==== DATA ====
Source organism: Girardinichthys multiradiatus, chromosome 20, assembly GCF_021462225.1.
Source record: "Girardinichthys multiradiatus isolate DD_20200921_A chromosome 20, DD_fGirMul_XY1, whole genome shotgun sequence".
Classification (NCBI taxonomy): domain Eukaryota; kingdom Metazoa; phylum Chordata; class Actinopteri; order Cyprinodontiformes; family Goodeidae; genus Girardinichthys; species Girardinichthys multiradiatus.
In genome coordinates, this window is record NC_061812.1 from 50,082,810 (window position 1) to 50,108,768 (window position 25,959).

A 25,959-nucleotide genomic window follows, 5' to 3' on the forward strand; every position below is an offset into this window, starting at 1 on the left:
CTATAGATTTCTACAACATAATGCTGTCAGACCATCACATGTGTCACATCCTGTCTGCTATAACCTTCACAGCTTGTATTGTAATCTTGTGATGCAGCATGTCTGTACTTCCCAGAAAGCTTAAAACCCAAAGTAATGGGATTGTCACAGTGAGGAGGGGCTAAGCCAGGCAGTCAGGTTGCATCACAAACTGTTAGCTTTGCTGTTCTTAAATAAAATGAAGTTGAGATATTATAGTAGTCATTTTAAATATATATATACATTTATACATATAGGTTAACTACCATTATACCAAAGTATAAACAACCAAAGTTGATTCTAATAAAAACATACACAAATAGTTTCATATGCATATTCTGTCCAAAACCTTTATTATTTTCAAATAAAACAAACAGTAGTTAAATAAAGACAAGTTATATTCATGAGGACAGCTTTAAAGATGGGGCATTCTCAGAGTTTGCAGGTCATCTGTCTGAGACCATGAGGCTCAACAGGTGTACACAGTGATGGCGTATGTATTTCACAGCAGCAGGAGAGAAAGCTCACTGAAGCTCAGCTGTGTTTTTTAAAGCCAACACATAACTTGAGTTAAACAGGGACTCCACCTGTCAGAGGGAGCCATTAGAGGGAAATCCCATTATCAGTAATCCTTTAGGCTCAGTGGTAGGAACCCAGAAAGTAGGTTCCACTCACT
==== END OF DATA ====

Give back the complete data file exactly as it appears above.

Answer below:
Source organism: Girardinichthys multiradiatus, chromosome 20, assembly GCF_021462225.1.
Source record: "Girardinichthys multiradiatus isolate DD_20200921_A chromosome 20, DD_fGirMul_XY1, whole genome shotgun sequence".
Classification (NCBI taxonomy): domain Eukaryota; kingdom Metazoa; phylum Chordata; class Actinopteri; order Cyprinodontiformes; family Goodeidae; genus Girardinichthys; species Girardinichthys multiradiatus.
In genome coordinates, this window is record NC_061812.1 from 50,082,810 (window position 1) to 50,108,768 (window position 25,959).

A 25,959-nucleotide genomic window follows, 5' to 3' on the forward strand; every position below is an offset into this window, starting at 1 on the left:
CTATAGATTTCTACAACATAATGCTGTCAGACCATCACATGTGTCACATCCTGTCTGCTATAACCTTCACAGCTTGTATTGTAATCTTGTGATGCAGCATGTCTGTACTTCCCAGAAAGCTTAAAACCCAAAGTAATGGGATTGTCACAGTGAGGAGGGGCTAAGCCAGGCAGTCAGGTTGCATCACAAACTGTTAGCTTTGCTGTTCTTAAATAAAATGAAGTTGAGATATTATAGTAGTCATTTTAAATATATATATACATTTATACATATAGGTTAACTACCATTATACCAAAGTATAAACAACCAAAGTTGATTCTAATAAAAACATACACAAATAGTTTCATATGCATATTCTGTCCAAAACCTTTATTATTTTCAAATAAAACAAACAGTAGTTAAATAAAGACAAGTTATATTCATGAGGACAGCTTTAAAGATGGGGCATTCTCAGAGTTTGCAGGTCATCTGTCTGAGACCATGAGGCTCAACAGGTGTACACAGTGATGGCGTATGTATTTCACAGCAGCAGGAGAGAAAGCTCACTGAAGCTCAGCTGTGTTTTTTAAAGCCAACACATAACTTGAGTTAAACAGGGACTCCACCTGTCAGAGGGAGCCATTAGAGGGAAATCCCATTATCAGTAATCCTTTAGGCTCAGTGGTAGGAACCCAGAAAGTAGGTTCCACTCACT